By: Mary-Ellen Davis, Staff Writer
The long-awaited Burdick Hall renovations are slated to be completed by Dec. 2017, according to Director of Construction Services Scott Guckert.
Construction on the 94,000 square foot addition began in Aug. 2015. Guckert said that the combined cost of the renovations of Burdick Hall and the bridge over Osler Drive comes in at $42 million.
The new facilities will include a functional fitness course, fitness studios geared towards cycling, boxing and yoga; two multi-purpose activity courts; an elevated sprint hill; an expanded outdoor adventure trip and education center; and additional room for strength, cardio and functional training.
Students will also be able to return to Towson’s 33-foot climbing wall when the project is complete.
Emma Kehrman, a sophomore and fine arts major at Towson, said the tight space caused by the closure of parts of Burdick Hall kept her from going to the gym.
“There wasn’t anything that I felt I would continually do or really enjoy doing,” Kehrman said.
However, with renovations nearing completion, Kehrman said she is most excited to see the climbing wall open again and believes she will be more inclined to go to the gym.
“I’ve always loved climbing, and I might actually use it,” she said.
Director of Campus Recreation Grady Sheffield said he believes the functional training course will be most popular.
“Once [renovations on Burdick Hall are] completed, we will be the only campus recreation facility in the country that is offering a Ninja Warrior style training course. Combined with the sprint hill, simulated stadium stairs, turf floor and all the equipment that will be offered in these areas, the TU community will have a fitness training space equivalent to what you would expect at professional training facilities.”
Director of Communications and Media Relations Ray Feldmann expects this project to benefit students the most.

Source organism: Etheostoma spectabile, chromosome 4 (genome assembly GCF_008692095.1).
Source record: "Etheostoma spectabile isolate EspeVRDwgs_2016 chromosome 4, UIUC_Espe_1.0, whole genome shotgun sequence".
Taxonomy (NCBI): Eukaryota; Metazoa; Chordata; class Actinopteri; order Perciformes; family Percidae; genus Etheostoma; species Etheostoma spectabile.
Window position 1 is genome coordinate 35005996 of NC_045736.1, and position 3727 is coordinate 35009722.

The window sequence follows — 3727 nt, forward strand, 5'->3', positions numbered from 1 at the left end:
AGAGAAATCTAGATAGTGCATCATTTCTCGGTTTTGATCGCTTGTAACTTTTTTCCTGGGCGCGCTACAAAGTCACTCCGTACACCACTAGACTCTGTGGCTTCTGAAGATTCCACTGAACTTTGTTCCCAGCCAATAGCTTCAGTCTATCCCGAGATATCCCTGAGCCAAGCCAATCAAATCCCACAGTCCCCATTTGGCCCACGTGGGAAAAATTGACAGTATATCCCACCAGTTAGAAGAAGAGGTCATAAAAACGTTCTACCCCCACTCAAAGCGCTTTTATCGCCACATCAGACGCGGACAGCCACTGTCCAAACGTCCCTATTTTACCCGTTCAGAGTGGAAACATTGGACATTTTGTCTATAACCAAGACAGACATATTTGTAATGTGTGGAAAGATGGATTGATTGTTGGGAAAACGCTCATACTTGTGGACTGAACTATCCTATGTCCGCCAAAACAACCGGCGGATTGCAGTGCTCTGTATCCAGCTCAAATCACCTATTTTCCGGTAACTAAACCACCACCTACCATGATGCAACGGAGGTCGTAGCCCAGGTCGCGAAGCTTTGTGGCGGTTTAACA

“As our enrollment has increased to 22,300, [Editor’s note: Fall 2016 data] we needed a modernized Burdick Hall to keep pace with our students’ recreational needs,” Feldmann said. “The goal of the expansion is not only to keep pace with recent increases in enrollment, but to meet demand for our students’ recreational services in the future.”
Feldmann also believes that the expansion will excite prospective students and be a determining factor for many who decide to attend the University in the future.
Sheffield sees Burdick’s expansion as a chance to add opportunities for employment at TU.
“Campus Recreation anticipates hiring an additional 100-plus new student employees to over 150 student employees we currently have on staff, putting hundreds of thousands of dollars back into the hands of TU students,” he said
Campus Recreation will start hiring for the new positions later this fall, Sheffield said.
In addition to the Burdick Hall and Osler Drive Bridge projects, several other parts of Towson’s infrastructure are also undergoing construction.
The Glen Bridge went under contract in May 2017, and is expected to be open by the beginning of the semester. The old bridge, which had “met its life expectancy,” will be replaced by a new, larger bridge, according to Guckert.
“It had lasted as long as it was supposed to and we’re replacing it,” he said. “Now, the difference is that we are providing a slightly larger bridge which will be a comfort issue for people walking back and forth and aren’t bumping shoulders.”
Guckert said the new bridge is expected to last at least 30 years.
Construction on the Residence Tower began in Oct. 2016. At the moment, however, there is no scheduled end date for construction happening. The $32.5 million project involved a complete gut of the building, according to Guckert.
“We took out all of the interior and put all new walls up,” he said. “It’ll just be a modernized version of housing to be brought up to the standards of the other residence facilities on campus.”
The building is expected to get new paneling on the outside as well, so it will no longer be concrete walls. With a completely new interior, Guckert believes the Residence Tower will benefit students by providing them with a modernized residential facility.
The Auburn House and it’s pavilion, which is now called the South Campus Pavilion, began renovations earlier this year, and are expected to be completed this fall. Both buildings are receiving new air conditioning and heating units, and the pavilion will be getting new bathrooms in the facility attached to it. The Auburn House will have new wood flooring, according to Guckert.
Assistant to the President for Events and Engagement Teresa Hardin said the Auburn House will primarily be used by Towson University President Kim Schatzel for hosting small events for donors, alumni and other people to help showcase the progress TU is making. The pavilion, on the other hand, can be used by students and faculty on campus, so long as they reserve the space ahead of time.
Construction crews are also installing new voltage cables under Cross Campus Drive and widening Towsontown Boulevard. Neither of these projects are being completed by Towson University.
Featured image by Bailey Hendricks.